The Timbers/Polo saga—what did we learn?

On June 3, 2021, a woman who wasn’t sure whether to pursue misdemeanor harassment charges against her husband sat in her home with two people pledging to help, along with a good friend who was serving as translator.

In an audio recording of the session, the two visitors come across as kind and compassionate, trying their best to solve her interconnected problems. She’s dependent on her husband financially and otherwise. She needs to get her kids to school. She wants to go to school herself and get a job. All of these things are difficult, and the visitors offer solutions.

Here’s the problem … 

The husband is Andy Polo, then a player for the Portland Timbers. The two visitors are Jim McCausland, a retired Portland police detective now serving as the Timbers’ director of security, and Christine Mascal, a lawyer retained by the Timbers to represent Polo. McCausland and Timbers executive Gabriel Jaimes also raced to Polo’s home May 23 while police were still on the scene gathering evidence, having been called to investigate a report of a man hitting a woman. 

Anyone who has listened to the June 3 recording would agree that the friend and translator is a saint. But she is not a lawyer. And she is not a social worker sitting there on behalf of a government agency.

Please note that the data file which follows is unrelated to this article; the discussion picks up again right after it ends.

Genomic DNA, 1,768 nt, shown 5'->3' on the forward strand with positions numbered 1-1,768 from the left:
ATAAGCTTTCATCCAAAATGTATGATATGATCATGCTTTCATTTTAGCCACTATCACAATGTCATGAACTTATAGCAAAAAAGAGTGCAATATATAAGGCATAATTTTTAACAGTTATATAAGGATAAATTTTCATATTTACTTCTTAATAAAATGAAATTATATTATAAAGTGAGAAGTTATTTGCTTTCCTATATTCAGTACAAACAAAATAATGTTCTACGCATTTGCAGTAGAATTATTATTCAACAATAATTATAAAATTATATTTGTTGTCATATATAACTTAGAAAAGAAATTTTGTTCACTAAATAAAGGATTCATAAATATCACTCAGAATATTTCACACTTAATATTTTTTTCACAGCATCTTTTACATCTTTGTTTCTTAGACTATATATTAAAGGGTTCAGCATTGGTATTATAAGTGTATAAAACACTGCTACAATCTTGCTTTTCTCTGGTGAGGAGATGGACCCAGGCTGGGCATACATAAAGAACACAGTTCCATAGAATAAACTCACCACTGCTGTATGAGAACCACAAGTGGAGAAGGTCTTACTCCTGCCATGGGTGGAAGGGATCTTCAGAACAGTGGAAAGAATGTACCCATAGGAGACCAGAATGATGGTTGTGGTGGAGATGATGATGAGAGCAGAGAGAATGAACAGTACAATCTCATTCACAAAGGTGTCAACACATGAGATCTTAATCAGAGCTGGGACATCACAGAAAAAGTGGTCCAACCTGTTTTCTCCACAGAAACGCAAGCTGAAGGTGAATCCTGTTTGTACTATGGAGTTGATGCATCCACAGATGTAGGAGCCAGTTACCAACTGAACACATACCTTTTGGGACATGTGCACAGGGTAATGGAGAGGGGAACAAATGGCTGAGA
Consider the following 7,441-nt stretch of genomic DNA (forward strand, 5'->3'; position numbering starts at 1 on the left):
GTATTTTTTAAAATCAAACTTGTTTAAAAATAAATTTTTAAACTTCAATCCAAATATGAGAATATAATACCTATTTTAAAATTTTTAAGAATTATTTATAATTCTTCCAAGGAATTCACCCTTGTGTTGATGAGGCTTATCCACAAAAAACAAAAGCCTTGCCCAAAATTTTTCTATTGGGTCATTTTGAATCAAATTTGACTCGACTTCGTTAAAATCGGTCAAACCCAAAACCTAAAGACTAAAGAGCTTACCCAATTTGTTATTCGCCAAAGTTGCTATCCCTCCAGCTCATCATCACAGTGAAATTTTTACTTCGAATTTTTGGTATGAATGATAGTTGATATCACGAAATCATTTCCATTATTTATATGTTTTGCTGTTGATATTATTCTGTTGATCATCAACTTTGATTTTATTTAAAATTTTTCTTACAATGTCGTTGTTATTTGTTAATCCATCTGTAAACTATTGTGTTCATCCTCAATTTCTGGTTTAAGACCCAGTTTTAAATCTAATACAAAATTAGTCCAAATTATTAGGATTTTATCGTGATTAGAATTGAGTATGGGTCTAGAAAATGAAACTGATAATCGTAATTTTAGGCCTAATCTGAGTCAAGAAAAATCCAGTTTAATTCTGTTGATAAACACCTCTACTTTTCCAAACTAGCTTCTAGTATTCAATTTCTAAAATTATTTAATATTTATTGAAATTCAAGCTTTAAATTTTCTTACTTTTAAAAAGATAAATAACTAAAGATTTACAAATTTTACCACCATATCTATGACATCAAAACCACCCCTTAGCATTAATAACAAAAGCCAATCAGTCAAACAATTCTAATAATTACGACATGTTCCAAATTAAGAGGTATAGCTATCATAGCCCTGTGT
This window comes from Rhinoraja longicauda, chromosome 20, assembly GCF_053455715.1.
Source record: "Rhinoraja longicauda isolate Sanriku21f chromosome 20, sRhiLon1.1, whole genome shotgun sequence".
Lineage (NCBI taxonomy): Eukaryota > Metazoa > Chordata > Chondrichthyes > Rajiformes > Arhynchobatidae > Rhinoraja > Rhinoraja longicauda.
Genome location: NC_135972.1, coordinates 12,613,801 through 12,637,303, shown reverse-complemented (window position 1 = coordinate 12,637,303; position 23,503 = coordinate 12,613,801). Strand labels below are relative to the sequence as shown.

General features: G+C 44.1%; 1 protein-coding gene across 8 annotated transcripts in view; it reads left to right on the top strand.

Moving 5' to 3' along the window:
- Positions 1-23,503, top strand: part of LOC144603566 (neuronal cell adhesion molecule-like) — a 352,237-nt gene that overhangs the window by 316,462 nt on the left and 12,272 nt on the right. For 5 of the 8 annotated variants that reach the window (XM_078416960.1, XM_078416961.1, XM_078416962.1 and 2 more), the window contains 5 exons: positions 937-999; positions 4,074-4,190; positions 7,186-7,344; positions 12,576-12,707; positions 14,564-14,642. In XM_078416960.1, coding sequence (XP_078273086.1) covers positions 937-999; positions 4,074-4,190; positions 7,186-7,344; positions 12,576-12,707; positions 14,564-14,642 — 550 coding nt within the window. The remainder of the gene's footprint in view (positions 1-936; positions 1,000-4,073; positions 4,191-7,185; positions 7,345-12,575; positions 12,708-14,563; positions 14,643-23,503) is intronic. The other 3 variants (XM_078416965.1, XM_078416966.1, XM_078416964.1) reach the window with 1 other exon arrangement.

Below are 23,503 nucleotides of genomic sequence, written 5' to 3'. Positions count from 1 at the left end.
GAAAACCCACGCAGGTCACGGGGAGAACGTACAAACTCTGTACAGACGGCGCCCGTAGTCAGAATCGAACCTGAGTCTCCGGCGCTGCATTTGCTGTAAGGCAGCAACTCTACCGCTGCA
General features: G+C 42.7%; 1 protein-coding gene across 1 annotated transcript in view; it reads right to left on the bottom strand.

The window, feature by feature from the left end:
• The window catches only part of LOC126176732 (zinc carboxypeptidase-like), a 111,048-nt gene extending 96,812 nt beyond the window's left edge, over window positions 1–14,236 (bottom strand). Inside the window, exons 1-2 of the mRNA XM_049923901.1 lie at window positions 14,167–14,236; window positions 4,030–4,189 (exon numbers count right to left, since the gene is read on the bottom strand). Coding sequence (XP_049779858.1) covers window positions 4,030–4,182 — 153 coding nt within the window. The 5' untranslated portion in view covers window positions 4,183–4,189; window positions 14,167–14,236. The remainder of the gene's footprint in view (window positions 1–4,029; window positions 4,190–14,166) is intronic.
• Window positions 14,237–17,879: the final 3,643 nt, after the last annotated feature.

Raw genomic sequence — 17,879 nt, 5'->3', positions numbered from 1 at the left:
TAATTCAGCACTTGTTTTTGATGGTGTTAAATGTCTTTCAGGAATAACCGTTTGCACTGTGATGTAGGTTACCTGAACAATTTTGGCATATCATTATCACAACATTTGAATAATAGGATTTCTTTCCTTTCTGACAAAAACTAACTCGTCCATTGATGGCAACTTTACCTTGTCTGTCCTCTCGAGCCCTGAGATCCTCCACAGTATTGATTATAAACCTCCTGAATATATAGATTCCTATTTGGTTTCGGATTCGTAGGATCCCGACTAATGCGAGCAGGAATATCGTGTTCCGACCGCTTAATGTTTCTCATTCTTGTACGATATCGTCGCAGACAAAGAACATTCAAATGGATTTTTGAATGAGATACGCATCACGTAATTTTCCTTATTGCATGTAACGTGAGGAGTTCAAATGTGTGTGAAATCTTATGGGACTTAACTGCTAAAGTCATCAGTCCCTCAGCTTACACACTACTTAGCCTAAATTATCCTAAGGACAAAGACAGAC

So the advice Génessis Alarcón received for dealing with this dire predicament came from two people who, well-intended or not, were representing parties Alarcón would later sue — Polo and the Timbers.

The Timbers are free from that suit, thanks to an undisclosed settlement in late March. Polo, not the Timbers, is the primary target for Alarcón and her lawyers in the United States and Peru, where Polo returned after his dismissal from Portland in February. 

The club also won’t face any further punishment from MLS, which turned to Proskauer Rose to investigate the Timbers’ actions. The law firm, which counts MLS as a frequent client, said the team didn’t induce Alarcón to forgo pursuing charges. MLS fined the Timbers a pittance of $25,000 for not realizing they were supposed to report the Polo incident to the league under the MLS Constitution, as improbable as that seems for a club that employs a general counsel as well as an HR staff. 

But this isn’t going away so easily. 

Start with Madison Shanley, who has frequently sung the national anthem before Timbers for more than a decade and for their wildly popular NWSL team, the Portland Thorns, since the women’s league launched in 2013. On April 3, she sang while wearing a T-shirt with the message “YOU KNEW,” directed at the organization over its handling of the Polo incident and of the case of Paul Riley, the former Thorns coach who was allowed to leave the club and sign elsewhere without anyone revealing that he had been accused of abuse and inappropriate behavior. Last fall, two players came forward to accuse Riley of sexual coercion.